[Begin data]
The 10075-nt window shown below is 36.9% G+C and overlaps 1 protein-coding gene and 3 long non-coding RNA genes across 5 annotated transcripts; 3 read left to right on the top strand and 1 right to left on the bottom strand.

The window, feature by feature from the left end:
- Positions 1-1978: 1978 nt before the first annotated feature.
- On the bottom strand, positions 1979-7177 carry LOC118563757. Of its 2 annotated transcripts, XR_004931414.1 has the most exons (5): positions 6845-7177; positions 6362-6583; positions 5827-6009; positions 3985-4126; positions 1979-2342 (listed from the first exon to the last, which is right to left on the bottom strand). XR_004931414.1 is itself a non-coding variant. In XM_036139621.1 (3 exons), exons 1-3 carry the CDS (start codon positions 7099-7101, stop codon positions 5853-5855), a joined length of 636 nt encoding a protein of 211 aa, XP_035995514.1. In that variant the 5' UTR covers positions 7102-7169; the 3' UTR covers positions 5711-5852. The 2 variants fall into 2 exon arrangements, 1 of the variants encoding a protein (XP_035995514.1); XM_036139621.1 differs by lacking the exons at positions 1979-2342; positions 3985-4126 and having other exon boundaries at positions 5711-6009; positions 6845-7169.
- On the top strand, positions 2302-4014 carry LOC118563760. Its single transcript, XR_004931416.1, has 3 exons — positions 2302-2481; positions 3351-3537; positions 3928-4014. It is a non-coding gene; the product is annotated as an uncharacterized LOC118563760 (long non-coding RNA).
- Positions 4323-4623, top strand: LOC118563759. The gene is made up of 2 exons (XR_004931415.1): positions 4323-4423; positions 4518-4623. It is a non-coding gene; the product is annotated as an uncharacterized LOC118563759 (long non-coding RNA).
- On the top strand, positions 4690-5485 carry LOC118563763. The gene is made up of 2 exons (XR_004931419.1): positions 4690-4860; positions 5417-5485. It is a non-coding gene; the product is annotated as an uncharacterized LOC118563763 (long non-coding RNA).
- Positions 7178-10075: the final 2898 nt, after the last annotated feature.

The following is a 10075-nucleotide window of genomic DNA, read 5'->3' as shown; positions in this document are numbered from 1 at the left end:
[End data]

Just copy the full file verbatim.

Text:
The 10075-nt window shown below is 36.9% G+C and overlaps 1 protein-coding gene and 3 long non-coding RNA genes across 5 annotated transcripts; 3 read left to right on the top strand and 1 right to left on the bottom strand.

The window, feature by feature from the left end:
- Positions 1-1978: 1978 nt before the first annotated feature.
- On the bottom strand, positions 1979-7177 carry LOC118563757. Of its 2 annotated transcripts, XR_004931414.1 has the most exons (5): positions 6845-7177; positions 6362-6583; positions 5827-6009; positions 3985-4126; positions 1979-2342 (listed from the first exon to the last, which is right to left on the bottom strand). XR_004931414.1 is itself a non-coding variant. In XM_036139621.1 (3 exons), exons 1-3 carry the CDS (start codon positions 7099-7101, stop codon positions 5853-5855), a joined length of 636 nt encoding a protein of 211 aa, XP_035995514.1. In that variant the 5' UTR covers positions 7102-7169; the 3' UTR covers positions 5711-5852. The 2 variants fall into 2 exon arrangements, 1 of the variants encoding a protein (XP_035995514.1); XM_036139621.1 differs by lacking the exons at positions 1979-2342; positions 3985-4126 and having other exon boundaries at positions 5711-6009; positions 6845-7169.
- On the top strand, positions 2302-4014 carry LOC118563760. Its single transcript, XR_004931416.1, has 3 exons — positions 2302-2481; positions 3351-3537; positions 3928-4014. It is a non-coding gene; the product is annotated as an uncharacterized LOC118563760 (long non-coding RNA).
- Positions 4323-4623, top strand: LOC118563759. The gene is made up of 2 exons (XR_004931415.1): positions 4323-4423; positions 4518-4623. It is a non-coding gene; the product is annotated as an uncharacterized LOC118563759 (long non-coding RNA).
- On the top strand, positions 4690-5485 carry LOC118563763. The gene is made up of 2 exons (XR_004931419.1): positions 4690-4860; positions 5417-5485. It is a non-coding gene; the product is annotated as an uncharacterized LOC118563763 (long non-coding RNA).
- Positions 7178-10075: the final 2898 nt, after the last annotated feature.

The following is a 10075-nucleotide window of genomic DNA, read 5'->3' as shown; positions in this document are numbered from 1 at the left end: